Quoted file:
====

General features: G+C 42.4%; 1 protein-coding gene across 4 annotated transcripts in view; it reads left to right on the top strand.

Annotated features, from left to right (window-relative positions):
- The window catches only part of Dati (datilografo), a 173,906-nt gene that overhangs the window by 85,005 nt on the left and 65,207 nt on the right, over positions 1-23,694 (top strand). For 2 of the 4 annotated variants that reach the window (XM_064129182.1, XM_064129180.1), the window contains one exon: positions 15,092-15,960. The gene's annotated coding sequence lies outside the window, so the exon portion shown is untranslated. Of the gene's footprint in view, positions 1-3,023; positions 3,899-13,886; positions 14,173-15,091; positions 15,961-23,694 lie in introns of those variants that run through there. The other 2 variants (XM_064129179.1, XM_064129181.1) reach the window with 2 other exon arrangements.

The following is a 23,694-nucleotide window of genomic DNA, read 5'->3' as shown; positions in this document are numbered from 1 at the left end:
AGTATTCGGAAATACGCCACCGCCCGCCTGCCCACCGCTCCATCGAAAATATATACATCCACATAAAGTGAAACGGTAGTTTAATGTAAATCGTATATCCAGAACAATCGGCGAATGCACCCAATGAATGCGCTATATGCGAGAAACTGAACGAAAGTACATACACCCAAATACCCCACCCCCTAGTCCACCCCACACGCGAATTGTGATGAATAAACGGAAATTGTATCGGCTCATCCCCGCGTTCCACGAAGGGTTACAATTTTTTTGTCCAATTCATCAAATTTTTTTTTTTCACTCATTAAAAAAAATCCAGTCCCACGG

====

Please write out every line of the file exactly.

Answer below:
General features: G+C 42.4%; 1 protein-coding gene across 4 annotated transcripts in view; it reads left to right on the top strand.

Annotated features, from left to right (window-relative positions):
- The window catches only part of Dati (datilografo), a 173,906-nt gene that overhangs the window by 85,005 nt on the left and 65,207 nt on the right, over positions 1-23,694 (top strand). For 2 of the 4 annotated variants that reach the window (XM_064129182.1, XM_064129180.1), the window contains one exon: positions 15,092-15,960. The gene's annotated coding sequence lies outside the window, so the exon portion shown is untranslated. Of the gene's footprint in view, positions 1-3,023; positions 3,899-13,886; positions 14,173-15,091; positions 15,961-23,694 lie in introns of those variants that run through there. The other 2 variants (XM_064129179.1, XM_064129181.1) reach the window with 2 other exon arrangements.

The following is a 23,694-nucleotide window of genomic DNA, read 5'->3' as shown; positions in this document are numbered from 1 at the left end:
AGTATTCGGAAATACGCCACCGCCCGCCTGCCCACCGCTCCATCGAAAATATATACATCCACATAAAGTGAAACGGTAGTTTAATGTAAATCGTATATCCAGAACAATCGGCGAATGCACCCAATGAATGCGCTATATGCGAGAAACTGAACGAAAGTACATACACCCAAATACCCCACCCCCTAGTCCACCCCACACGCGAATTGTGATGAATAAACGGAAATTGTATCGGCTCATCCCCGCGTTCCACGAAGGGTTACAATTTTTTTGTCCAATTCATCAAATTTTTTTTTTTCACTCATTAAAAAAAATCCAGTCCCACGG